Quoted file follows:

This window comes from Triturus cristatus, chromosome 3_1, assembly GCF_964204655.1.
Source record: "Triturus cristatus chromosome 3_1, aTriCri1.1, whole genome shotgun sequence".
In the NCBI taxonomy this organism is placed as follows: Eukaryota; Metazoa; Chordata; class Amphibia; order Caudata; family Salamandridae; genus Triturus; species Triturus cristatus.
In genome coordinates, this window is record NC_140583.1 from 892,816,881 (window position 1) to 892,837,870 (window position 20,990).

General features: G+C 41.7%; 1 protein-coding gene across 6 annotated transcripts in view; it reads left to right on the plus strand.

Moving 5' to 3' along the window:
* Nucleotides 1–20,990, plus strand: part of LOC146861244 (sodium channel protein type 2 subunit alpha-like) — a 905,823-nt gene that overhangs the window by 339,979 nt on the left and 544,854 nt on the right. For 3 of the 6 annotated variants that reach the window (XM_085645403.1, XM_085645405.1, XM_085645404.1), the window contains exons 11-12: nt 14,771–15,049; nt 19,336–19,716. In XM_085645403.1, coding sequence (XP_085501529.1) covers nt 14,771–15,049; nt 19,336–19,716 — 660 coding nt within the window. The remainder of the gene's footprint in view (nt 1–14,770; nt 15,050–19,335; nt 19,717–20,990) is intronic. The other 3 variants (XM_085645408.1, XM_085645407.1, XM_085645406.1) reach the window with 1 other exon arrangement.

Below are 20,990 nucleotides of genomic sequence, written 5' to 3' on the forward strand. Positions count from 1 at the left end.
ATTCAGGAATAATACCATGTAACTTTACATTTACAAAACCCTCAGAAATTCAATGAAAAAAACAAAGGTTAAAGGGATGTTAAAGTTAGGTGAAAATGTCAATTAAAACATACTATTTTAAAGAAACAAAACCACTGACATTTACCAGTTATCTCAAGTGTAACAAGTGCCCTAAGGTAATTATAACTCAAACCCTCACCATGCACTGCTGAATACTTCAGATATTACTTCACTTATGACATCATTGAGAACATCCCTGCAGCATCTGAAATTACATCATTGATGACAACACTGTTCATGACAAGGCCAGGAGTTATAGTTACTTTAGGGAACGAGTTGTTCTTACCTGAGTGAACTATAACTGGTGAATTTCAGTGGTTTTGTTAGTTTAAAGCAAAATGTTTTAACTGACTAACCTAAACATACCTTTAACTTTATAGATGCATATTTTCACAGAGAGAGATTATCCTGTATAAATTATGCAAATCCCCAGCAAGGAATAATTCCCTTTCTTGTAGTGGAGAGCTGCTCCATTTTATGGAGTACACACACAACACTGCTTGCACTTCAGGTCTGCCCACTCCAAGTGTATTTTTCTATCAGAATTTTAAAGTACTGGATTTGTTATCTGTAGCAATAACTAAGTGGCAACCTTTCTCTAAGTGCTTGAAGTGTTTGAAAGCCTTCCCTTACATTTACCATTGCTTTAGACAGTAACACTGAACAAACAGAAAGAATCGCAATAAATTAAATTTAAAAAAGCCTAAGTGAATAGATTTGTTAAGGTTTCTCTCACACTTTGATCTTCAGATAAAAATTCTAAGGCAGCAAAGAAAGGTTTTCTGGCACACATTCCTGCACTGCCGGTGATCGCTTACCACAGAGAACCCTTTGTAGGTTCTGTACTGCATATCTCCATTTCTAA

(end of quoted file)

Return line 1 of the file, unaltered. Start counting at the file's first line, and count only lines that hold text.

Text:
This window comes from Triturus cristatus, chromosome 3_1, assembly GCF_964204655.1.